Why am I recounting all of this? Well, for lessons learned:
1) DO NOT TRUST THE WEATHER FORECASTS FOR HURRICANES, TS, OR TD'S. I lived through Gabrielle, Charlie, Jean, Francis, and got scratched by Ivan. I am not sure they called any of them right... especailly Charlie and Gabrielle. Nothing against forecasters and forecasts, but they are rarely very accurate. That inaccuracy, indirectly, took over 25 lives in Charlie and put me and my family on the boat through Gabrielle. Learn to read forecasts and learn how they work. CHart storms and watch how highs and low track and what they do. I am not expert... but funny how a few hurricanes will give you a "crash course" in meteorology.
2) IT IS JUST A BOAT. There is nothing worse than riding out a hurricane on a boat that I have experienced. Nothing. It is not worth it. Get off, and get off early.
3) HAVE A PLAN IN PLACE BEFOREHAND FOR WHERE YOU WILL WEATHER A HURRICANE. Sounds simple, and I guess that figures into the 'duh' factor. Everyone says they SHOULD do it... but hardly anyone DOES do it. The only thing worse than weathering a hurricane out in your house or boat is weathering it in your car in the middle of the worst traffic jam immagineable.
4) CHECK THE LOCAL CODES FOR BRIDGES. They shut down most of Fl at 35 sustained. By then, you are staying whether you want to or not.
5) HAVE ALL OF YOUR FOUL WEATHER SUPPLIES ON HAND, EARLY. What once was scoffed at by S Floridians is now common practice. I bet the majority of houses have extra flashlights, batteries, canned goods, bottled water, gas/diesel, LOTS OF BUG SPRAY, and typically a generator and cooking source. The boat should have all of that plus the lines, etc to make the boat safe. Here is a little word of warning when the big ones come: you cannot get out money or use credit cards (no electricity), you cannot get gas or diesel (no elec), you cannot get any groceries (and could not buy them if you could), no refrigeration, cooking, sewer (yes, no sewer), water, and a thousand other things you take for granted. Imagine being dropped into a swamp in LA... that is what it is like for weeks. Don't count on the government to save your butt - that is a joke (and I do not think it is their responsibility... but that is another story). You better have a lot of cash and a lot of supplies or you will be miserable or dead.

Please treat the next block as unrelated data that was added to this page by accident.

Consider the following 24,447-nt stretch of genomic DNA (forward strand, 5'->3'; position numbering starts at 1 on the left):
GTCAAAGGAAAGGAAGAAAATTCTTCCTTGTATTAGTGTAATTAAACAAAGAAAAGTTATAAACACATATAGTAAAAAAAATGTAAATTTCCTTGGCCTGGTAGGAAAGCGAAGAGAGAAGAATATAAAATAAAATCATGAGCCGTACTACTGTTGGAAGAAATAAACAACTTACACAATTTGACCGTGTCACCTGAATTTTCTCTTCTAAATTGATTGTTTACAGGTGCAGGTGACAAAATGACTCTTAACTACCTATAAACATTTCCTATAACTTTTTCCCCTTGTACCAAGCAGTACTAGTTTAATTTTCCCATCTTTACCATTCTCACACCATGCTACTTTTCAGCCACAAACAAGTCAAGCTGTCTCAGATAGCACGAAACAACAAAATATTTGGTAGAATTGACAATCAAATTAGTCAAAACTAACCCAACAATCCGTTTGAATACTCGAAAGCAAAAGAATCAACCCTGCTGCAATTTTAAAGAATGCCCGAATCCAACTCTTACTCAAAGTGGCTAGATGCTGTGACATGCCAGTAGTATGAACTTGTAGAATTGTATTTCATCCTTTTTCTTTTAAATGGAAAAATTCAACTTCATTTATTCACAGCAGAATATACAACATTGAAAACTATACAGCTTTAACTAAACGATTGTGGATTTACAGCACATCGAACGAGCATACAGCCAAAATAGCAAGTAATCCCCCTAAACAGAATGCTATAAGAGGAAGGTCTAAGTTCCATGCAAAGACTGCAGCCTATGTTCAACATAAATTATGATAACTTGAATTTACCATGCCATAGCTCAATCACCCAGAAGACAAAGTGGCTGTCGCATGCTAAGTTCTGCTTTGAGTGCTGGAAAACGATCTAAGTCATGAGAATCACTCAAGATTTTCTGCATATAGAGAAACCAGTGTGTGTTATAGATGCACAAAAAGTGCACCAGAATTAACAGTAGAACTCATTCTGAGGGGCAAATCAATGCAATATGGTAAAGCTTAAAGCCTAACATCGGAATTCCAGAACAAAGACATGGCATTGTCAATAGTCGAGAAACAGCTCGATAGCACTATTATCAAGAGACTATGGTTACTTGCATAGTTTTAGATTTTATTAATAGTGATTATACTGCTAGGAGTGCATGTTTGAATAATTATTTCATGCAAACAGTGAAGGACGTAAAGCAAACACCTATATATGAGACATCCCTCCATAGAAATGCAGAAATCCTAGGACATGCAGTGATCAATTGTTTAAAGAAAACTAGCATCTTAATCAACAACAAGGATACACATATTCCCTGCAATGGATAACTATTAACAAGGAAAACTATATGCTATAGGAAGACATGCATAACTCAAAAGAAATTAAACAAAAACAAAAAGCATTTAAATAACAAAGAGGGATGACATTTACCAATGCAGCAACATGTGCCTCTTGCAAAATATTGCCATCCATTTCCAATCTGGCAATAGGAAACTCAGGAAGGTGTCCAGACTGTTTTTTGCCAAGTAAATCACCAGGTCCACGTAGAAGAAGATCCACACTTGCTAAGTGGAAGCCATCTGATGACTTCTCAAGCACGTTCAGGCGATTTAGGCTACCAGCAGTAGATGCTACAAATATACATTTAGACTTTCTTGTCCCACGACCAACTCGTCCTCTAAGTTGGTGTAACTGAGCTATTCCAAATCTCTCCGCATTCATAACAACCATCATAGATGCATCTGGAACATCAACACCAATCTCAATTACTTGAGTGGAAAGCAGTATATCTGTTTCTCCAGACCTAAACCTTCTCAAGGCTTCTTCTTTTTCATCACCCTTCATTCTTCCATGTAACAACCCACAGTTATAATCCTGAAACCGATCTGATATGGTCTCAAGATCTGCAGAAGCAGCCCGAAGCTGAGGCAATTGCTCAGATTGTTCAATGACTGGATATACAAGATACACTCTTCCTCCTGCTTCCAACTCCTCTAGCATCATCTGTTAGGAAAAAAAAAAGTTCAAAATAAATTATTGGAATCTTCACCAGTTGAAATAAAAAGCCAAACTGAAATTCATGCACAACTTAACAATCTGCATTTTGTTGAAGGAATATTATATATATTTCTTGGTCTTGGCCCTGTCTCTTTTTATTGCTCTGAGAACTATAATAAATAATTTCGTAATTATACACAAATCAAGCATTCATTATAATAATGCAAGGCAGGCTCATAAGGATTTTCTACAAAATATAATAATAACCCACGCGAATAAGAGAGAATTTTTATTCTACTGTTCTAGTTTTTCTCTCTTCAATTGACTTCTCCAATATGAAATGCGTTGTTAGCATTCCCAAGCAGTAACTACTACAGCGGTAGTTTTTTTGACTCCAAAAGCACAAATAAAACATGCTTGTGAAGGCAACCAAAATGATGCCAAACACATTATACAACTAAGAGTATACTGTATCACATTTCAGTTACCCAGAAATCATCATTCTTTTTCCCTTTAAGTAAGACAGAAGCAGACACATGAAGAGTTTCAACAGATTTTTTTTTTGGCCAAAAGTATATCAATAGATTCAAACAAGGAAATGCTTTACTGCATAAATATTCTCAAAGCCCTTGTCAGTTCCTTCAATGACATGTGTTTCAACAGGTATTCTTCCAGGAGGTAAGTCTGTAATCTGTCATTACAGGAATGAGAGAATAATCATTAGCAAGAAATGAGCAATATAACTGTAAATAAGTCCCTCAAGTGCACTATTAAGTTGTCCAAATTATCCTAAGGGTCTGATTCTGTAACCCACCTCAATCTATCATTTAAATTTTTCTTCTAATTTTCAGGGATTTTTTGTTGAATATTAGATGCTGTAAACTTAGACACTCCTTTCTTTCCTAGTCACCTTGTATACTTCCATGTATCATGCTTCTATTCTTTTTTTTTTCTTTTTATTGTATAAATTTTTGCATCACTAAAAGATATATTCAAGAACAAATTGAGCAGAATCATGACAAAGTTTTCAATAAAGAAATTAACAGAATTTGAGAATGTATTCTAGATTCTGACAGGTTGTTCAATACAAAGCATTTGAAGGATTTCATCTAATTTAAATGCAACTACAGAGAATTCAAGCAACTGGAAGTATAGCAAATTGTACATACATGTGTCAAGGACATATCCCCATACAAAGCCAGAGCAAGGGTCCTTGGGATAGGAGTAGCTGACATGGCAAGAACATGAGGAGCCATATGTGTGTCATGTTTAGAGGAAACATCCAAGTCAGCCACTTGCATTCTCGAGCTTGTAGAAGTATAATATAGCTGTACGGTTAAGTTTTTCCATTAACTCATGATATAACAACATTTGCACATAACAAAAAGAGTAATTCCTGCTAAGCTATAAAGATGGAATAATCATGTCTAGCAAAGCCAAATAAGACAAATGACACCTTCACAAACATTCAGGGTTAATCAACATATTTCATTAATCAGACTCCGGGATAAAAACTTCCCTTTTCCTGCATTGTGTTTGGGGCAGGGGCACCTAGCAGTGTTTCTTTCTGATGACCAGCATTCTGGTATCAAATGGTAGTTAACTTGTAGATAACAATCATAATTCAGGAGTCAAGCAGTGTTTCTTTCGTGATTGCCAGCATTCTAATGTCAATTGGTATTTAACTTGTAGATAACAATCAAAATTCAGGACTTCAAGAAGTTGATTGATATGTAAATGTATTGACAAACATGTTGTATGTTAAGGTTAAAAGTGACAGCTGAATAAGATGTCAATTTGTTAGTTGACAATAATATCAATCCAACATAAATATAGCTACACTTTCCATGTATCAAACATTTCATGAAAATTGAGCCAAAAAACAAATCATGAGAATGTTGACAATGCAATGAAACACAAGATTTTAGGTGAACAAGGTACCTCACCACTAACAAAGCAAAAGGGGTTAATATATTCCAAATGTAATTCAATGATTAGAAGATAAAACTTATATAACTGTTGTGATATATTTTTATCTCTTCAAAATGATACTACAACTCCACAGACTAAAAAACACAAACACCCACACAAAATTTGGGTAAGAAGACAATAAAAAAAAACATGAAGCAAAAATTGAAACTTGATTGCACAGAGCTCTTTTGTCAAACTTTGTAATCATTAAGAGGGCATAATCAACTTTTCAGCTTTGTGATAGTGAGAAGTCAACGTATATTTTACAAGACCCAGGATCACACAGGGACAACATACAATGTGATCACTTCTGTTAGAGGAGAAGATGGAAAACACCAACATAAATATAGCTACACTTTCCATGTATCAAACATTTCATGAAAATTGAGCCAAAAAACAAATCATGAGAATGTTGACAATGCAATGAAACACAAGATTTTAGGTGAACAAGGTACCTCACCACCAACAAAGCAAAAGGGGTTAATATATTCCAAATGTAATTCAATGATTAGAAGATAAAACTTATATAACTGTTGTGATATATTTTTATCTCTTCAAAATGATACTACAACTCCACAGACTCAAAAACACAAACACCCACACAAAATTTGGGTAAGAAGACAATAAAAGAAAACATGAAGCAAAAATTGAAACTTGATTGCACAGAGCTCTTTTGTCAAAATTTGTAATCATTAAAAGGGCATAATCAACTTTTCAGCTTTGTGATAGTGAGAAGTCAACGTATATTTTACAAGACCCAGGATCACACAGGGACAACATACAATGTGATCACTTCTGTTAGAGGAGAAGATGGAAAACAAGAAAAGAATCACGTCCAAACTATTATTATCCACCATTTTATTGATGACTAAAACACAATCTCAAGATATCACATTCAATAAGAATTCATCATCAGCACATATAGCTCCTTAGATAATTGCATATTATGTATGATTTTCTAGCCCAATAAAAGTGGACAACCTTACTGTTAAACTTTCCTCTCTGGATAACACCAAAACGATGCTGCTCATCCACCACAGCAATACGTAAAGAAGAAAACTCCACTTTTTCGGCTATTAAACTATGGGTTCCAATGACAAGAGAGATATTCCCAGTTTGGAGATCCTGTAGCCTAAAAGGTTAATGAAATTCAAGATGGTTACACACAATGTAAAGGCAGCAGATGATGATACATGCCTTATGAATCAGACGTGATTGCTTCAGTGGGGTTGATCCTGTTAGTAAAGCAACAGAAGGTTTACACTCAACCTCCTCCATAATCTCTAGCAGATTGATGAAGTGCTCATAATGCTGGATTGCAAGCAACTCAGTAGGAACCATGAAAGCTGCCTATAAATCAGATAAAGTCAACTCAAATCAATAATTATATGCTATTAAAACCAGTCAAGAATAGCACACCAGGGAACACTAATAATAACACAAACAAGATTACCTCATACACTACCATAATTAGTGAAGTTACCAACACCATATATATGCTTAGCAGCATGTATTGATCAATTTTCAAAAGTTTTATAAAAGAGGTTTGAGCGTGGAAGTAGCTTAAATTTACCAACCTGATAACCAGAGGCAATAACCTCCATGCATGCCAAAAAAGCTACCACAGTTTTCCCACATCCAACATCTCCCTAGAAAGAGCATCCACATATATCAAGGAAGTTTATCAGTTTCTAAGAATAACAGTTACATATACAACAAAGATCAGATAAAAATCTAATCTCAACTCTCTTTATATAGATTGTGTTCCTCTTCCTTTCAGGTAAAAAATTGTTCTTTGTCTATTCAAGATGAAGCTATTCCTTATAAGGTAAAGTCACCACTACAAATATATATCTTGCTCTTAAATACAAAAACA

After Charlie, I remember waiting in line at the grocery store (several days later) for them to open. They finally got a generator and had limited power. There still was no gas and they could not take credit cards. There was a young girl holding a crying baby. SHe was maybe 20-21, crying in front of the doors, saying, "I ran out of Infamil and my baby hasn't eaten in a day or two... does anyone have any forumla, please..." Broke my heart man, I actually teared up. Don't get caught like that. Especailly in a boat, don't get caught like that and listen to a little bit of reason that I have put above. It might just save your life and that of your families.
You cannot imagine the power of those storms and the damage they will do until you have been through one first hand.